Mordaunt calls for inquiry into surge in gender reassignment requests

“An investigation has been ordered into why so many girls are seeking gender reassignment after the number referred for treatment rose by more than 4,000% in less than a decade. The equalities minister, Penny Mordaunt, has instructed her officials to look into the cause. Official figures show the number of girls being given gender treatment has risen from 40 in 2009-10 to 1,806 in 2017-18…Last month the junior equalities minister, Victoria Atkins, was criticised by transgender rights campaigners for expressing caution about those undergoing “serious and life changing” gender reassignment treatments.” – Sunday Times

Agent Boot 1) Haines doubts that Foot gave anything in return for the money

“It is true that he was on the far-Left, and that he consorted with people who were suspected agents of the Russians. But I don’t believe Michael Foot was ever a paid agent of the Soviet Union…The only plausible reason that he would ever have taken money from the Soviets would have been to support the perennially hard-up Tribune, but if he did I doubt he gave anything in return. The KGB files on which Russian double agent Oleg Gordievsky based his allegations have to be treated with caution.” – Joe Haines, Mail on Sunday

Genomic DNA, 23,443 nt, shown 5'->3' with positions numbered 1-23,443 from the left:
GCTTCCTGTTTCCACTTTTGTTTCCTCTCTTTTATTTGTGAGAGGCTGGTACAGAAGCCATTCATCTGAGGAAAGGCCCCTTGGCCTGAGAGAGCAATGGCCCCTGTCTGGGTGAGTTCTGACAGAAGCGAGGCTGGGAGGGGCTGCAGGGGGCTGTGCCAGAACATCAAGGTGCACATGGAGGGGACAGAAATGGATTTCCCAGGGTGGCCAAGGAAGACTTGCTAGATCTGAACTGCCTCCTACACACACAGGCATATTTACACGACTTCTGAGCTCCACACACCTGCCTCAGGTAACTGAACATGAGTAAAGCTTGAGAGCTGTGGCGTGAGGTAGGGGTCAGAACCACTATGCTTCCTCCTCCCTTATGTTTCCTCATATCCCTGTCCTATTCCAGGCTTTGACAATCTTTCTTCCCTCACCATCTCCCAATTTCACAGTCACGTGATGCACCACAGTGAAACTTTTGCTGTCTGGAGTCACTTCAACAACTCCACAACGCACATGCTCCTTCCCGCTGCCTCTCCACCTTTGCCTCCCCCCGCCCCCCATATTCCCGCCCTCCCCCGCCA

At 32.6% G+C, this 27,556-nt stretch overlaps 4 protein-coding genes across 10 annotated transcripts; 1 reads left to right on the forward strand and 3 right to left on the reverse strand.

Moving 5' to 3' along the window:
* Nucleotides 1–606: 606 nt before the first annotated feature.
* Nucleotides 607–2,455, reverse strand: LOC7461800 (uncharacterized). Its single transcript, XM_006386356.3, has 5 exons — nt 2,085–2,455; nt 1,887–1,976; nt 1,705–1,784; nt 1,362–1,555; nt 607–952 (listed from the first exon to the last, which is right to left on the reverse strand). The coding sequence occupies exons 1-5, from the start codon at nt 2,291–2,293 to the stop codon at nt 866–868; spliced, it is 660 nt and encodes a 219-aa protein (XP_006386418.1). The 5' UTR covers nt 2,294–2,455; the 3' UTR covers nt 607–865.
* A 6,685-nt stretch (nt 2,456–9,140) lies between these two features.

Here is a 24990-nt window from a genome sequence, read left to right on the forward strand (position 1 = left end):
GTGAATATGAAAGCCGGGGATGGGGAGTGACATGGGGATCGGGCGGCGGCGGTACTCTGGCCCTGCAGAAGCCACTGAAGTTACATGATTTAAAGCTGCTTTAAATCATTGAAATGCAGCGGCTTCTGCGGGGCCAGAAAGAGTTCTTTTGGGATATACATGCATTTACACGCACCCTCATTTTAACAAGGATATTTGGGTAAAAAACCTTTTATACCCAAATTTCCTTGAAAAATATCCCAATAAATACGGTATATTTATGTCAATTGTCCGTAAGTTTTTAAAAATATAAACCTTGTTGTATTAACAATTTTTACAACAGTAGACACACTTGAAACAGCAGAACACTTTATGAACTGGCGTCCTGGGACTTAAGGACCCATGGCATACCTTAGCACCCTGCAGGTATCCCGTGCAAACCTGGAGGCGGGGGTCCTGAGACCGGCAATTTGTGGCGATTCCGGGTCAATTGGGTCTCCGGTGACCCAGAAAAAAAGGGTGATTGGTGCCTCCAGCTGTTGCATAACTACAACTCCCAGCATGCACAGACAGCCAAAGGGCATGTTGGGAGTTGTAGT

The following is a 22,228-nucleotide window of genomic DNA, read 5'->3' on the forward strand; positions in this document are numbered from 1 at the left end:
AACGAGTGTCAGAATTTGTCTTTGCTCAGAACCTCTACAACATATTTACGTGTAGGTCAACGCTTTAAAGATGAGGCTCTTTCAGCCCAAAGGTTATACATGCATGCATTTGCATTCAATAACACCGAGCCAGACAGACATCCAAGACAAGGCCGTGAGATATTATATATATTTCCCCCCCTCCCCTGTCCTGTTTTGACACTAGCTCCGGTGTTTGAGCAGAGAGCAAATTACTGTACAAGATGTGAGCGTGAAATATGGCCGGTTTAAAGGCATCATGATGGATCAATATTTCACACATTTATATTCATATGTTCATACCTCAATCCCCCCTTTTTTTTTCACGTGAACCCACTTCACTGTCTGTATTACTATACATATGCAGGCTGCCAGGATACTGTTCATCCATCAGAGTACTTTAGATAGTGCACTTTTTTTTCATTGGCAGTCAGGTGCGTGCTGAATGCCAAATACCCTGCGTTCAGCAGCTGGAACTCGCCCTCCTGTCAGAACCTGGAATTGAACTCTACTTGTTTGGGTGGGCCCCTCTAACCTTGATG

Agent Boot 2) Intelligence services did not intervene despite libel action

“Although Britain’s intelligence agencies believed Gordievsky, they did not intervene when Foot sued The Sunday Times for libel, eventually winning “substantial” damages that were also donated to the left-wing newspaper, Tribune, and paid for a new kitchen at his home in Hampstead, north London. Charles Moore, the former Daily Telegraph editor who interviewed Gordievsky for his authorised biography of Margaret Thatcher, said he had found the Russian double agent “credible and consistent”. Moore said the evidence that the former Labour leader had been paid by the Russian state “reflects very badly on Michael Foot’s judgment”.” – The Sunday Times

  • How MI6 rescued Gordievsky – Sunday Times
  • The boot is on the wrong foot when it comes to libel – Leader, Sunday Times
  • Senior Labour figures reject the claims – The Observer
  • Foot flirted secretly with Russia. Jeremy Corbyn is blatant – Sarah Baxter, Sunday Times

McDonnell’s allies plot to ditch Corbyn